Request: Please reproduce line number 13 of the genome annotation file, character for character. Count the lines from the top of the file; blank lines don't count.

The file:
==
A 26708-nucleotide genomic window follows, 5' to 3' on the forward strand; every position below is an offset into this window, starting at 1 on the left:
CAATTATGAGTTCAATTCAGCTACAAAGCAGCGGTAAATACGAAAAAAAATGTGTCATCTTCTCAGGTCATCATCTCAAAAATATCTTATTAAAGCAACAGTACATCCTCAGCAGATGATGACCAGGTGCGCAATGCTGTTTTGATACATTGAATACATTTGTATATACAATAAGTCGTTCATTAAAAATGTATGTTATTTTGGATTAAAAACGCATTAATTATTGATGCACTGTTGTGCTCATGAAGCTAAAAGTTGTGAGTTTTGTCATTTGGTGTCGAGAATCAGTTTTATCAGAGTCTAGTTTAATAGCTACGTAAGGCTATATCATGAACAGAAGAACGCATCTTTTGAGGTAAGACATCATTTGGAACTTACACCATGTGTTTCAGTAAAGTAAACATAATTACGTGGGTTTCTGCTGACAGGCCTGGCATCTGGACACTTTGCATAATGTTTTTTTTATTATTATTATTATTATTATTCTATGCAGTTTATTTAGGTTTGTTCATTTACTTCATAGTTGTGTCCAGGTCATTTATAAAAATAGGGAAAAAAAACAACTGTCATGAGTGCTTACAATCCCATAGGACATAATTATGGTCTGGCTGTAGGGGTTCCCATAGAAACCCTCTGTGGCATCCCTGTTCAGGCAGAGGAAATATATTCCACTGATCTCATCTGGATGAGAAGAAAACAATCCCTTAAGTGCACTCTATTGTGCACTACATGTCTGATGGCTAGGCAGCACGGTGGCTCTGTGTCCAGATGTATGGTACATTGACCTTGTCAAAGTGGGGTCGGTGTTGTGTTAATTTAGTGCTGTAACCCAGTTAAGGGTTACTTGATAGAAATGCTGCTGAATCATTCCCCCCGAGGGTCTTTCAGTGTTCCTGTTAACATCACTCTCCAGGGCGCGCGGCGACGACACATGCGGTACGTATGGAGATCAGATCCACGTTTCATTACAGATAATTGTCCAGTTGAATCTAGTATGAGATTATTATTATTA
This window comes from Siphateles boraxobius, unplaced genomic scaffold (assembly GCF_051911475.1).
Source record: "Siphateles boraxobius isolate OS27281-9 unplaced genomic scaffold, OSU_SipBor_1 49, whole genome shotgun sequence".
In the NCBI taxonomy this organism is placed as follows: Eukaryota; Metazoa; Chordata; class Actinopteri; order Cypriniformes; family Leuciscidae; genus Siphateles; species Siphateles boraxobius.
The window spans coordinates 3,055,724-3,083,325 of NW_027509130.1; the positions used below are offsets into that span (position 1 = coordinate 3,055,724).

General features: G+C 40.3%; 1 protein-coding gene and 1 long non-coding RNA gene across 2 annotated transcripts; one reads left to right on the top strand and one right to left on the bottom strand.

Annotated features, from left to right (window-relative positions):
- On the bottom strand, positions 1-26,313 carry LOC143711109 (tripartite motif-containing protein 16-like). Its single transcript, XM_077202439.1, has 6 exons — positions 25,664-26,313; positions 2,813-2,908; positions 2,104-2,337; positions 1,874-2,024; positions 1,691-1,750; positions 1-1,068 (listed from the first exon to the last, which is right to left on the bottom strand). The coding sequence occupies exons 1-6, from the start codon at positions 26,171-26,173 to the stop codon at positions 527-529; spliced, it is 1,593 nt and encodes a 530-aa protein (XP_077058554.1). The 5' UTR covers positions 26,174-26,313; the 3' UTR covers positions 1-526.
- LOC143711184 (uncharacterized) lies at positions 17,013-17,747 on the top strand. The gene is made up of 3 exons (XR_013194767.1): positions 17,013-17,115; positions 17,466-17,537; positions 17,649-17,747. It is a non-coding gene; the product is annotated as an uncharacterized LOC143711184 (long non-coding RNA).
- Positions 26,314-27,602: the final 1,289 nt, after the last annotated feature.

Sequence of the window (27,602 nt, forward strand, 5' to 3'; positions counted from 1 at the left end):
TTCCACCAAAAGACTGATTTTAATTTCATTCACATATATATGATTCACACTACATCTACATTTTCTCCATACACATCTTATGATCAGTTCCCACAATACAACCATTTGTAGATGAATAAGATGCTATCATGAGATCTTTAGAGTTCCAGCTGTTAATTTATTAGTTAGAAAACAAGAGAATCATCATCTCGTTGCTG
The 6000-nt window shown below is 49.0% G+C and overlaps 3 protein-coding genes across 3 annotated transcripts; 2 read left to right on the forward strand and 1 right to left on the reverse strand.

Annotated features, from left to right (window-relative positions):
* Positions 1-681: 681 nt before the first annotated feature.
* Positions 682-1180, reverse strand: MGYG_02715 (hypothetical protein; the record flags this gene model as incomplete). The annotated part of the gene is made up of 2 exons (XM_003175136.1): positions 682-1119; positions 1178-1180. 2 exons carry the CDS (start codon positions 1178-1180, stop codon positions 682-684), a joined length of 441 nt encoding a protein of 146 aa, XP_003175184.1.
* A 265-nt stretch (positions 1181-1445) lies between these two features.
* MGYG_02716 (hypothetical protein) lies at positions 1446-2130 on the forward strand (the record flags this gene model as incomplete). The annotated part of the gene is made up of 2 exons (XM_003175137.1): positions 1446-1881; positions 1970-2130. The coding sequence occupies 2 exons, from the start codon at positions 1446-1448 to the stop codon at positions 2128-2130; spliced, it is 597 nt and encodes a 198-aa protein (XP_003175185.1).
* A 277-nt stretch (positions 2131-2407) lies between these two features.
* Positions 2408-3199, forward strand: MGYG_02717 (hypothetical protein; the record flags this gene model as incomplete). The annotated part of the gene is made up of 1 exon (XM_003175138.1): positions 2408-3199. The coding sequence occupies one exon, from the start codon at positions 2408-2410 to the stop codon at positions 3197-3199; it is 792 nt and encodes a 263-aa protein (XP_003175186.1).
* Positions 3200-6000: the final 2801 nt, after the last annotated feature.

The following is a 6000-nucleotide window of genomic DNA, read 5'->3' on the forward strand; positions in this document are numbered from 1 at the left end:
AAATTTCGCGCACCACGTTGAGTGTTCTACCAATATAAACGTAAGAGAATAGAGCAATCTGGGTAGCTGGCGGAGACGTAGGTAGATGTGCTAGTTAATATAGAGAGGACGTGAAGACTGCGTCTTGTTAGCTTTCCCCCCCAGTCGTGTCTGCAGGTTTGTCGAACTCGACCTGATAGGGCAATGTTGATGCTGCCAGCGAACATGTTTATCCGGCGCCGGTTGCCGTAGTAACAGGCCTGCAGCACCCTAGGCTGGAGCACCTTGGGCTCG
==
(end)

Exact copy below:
TTCCACCAAAAGACTGATTTTAATTTCATTCACATATATATGATTCACACTACATCTACATTTTCTCCATACACATCTTATGATCAGTTCCCACAATACAACCATTTGTAGATGAATAAGATGCTATCATGAGATCTTTAGAGTTCCAGCTGTTAATTTATTAGTTAGAAAACAAGAGAATCATCATCTCGTTGCTG